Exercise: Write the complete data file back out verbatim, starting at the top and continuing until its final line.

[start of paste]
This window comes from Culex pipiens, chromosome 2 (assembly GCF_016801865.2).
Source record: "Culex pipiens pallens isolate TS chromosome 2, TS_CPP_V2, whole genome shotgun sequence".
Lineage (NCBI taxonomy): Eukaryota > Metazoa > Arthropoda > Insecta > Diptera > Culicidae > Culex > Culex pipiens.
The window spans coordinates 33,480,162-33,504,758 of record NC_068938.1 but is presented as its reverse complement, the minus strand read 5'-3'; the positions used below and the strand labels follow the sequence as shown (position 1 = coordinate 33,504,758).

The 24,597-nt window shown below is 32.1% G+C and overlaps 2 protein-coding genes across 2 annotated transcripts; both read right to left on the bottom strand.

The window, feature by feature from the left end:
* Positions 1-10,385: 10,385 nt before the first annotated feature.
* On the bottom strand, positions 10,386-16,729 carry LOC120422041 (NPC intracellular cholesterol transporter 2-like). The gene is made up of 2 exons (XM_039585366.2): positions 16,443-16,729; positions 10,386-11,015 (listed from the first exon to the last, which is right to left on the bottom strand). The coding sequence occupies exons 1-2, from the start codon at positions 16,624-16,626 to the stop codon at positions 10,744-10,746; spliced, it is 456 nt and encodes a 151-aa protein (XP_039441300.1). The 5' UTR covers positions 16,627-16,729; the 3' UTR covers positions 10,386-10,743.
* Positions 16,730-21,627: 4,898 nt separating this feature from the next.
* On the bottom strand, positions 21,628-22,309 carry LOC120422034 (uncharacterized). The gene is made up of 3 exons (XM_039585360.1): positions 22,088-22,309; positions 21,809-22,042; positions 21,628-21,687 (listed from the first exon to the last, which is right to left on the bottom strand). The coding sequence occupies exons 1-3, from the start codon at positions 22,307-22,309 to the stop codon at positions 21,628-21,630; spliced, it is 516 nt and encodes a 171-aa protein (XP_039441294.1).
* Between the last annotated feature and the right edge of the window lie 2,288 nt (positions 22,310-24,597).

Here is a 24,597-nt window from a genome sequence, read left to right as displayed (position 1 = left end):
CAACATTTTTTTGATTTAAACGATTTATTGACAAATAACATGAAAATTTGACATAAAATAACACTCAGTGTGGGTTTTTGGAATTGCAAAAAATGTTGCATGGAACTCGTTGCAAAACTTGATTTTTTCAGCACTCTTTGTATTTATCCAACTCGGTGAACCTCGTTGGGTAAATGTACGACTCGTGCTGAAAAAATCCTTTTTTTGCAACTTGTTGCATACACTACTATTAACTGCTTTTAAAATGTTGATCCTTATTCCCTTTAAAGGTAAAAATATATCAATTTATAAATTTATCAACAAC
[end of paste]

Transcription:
This window comes from Culex pipiens, chromosome 2 (assembly GCF_016801865.2).
Source record: "Culex pipiens pallens isolate TS chromosome 2, TS_CPP_V2, whole genome shotgun sequence".
Lineage (NCBI taxonomy): Eukaryota > Metazoa > Arthropoda > Insecta > Diptera > Culicidae > Culex > Culex pipiens.
The window spans coordinates 33,480,162-33,504,758 of record NC_068938.1 but is presented as its reverse complement, the minus strand read 5'-3'; the positions used below and the strand labels follow the sequence as shown (position 1 = coordinate 33,504,758).

The 24,597-nt window shown below is 32.1% G+C and overlaps 2 protein-coding genes across 2 annotated transcripts; both read right to left on the bottom strand.

The window, feature by feature from the left end:
* Positions 1-10,385: 10,385 nt before the first annotated feature.
* On the bottom strand, positions 10,386-16,729 carry LOC120422041 (NPC intracellular cholesterol transporter 2-like). The gene is made up of 2 exons (XM_039585366.2): positions 16,443-16,729; positions 10,386-11,015 (listed from the first exon to the last, which is right to left on the bottom strand). The coding sequence occupies exons 1-2, from the start codon at positions 16,624-16,626 to the stop codon at positions 10,744-10,746; spliced, it is 456 nt and encodes a 151-aa protein (XP_039441300.1). The 5' UTR covers positions 16,627-16,729; the 3' UTR covers positions 10,386-10,743.
* Positions 16,730-21,627: 4,898 nt separating this feature from the next.
* On the bottom strand, positions 21,628-22,309 carry LOC120422034 (uncharacterized). The gene is made up of 3 exons (XM_039585360.1): positions 22,088-22,309; positions 21,809-22,042; positions 21,628-21,687 (listed from the first exon to the last, which is right to left on the bottom strand). The coding sequence occupies exons 1-3, from the start codon at positions 22,307-22,309 to the stop codon at positions 21,628-21,630; spliced, it is 516 nt and encodes a 171-aa protein (XP_039441294.1).
* Between the last annotated feature and the right edge of the window lie 2,288 nt (positions 22,310-24,597).

Here is a 24,597-nt window from a genome sequence, read left to right as displayed (position 1 = left end):
CAACATTTTTTTGATTTAAACGATTTATTGACAAATAACATGAAAATTTGACATAAAATAACACTCAGTGTGGGTTTTTGGAATTGCAAAAAATGTTGCATGGAACTCGTTGCAAAACTTGATTTTTTCAGCACTCTTTGTATTTATCCAACTCGGTGAACCTCGTTGGGTAAATGTACGACTCGTGCTGAAAAAATCCTTTTTTTGCAACTTGTTGCATACACTACTATTAACTGCTTTTAAAATGTTGATCCTTATTCCCTTTAAAGGTAAAAATATATCAATTTATAAATTTATCAACAAC